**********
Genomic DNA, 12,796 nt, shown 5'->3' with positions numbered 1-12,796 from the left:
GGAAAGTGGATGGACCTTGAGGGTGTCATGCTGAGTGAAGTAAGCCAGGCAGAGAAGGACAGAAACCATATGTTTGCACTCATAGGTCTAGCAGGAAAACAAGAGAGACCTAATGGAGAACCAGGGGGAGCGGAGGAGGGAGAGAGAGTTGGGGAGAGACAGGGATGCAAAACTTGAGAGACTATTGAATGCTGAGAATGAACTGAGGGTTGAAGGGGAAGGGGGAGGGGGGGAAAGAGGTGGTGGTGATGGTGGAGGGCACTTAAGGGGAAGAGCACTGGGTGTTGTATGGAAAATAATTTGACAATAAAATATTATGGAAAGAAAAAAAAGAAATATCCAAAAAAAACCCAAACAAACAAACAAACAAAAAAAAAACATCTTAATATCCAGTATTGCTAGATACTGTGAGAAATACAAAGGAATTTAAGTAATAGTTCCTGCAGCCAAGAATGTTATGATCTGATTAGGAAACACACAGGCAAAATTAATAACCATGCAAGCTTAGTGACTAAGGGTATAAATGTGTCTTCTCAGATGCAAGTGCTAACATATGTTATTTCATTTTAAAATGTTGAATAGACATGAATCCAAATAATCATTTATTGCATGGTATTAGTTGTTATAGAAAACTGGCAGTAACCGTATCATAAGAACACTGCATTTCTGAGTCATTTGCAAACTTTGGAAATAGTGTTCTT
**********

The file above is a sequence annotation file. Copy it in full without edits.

Genomic DNA, 12,796 nt, shown 5'->3' with positions numbered 1-12,796 from the left:
GGAAAGTGGATGGACCTTGAGGGTGTCATGCTGAGTGAAGTAAGCCAGGCAGAGAAGGACAGAAACCATATGTTTGCACTCATAGGTCTAGCAGGAAAACAAGAGAGACCTAATGGAGAACCAGGGGGAGCGGAGGAGGGAGAGAGAGTTGGGGAGAGACAGGGATGCAAAACTTGAGAGACTATTGAATGCTGAGAATGAACTGAGGGTTGAAGGGGAAGGGGGAGGGGGGGAAAGAGGTGGTGGTGATGGTGGAGGGCACTTAAGGGGAAGAGCACTGGGTGTTGTATGGAAAATAATTTGACAATAAAATATTATGGAAAGAAAAAAAAGAAATATCCAAAAAAAACCCAAACAAACAAACAAACAAAAAAAAAACATCTTAATATCCAGTATTGCTAGATACTGTGAGAAATACAAAGGAATTTAAGTAATAGTTCCTGCAGCCAAGAATGTTATGATCTGATTAGGAAACACACAGGCAAAATTAATAACCATGCAAGCTTAGTGACTAAGGGTATAAATGTGTCTTCTCAGATGCAAGTGCTAACATATGTTATTTCATTTTAAAATGTTGAATAGACATGAATCCAAATAATCATTTATTGCATGGTATTAGTTGTTATAGAAAACTGGCAGTAACCGTATCATAAGAACACTGCATTTCTGAGTCATTTGCAAACTTTGGAAATAGTGTTCTT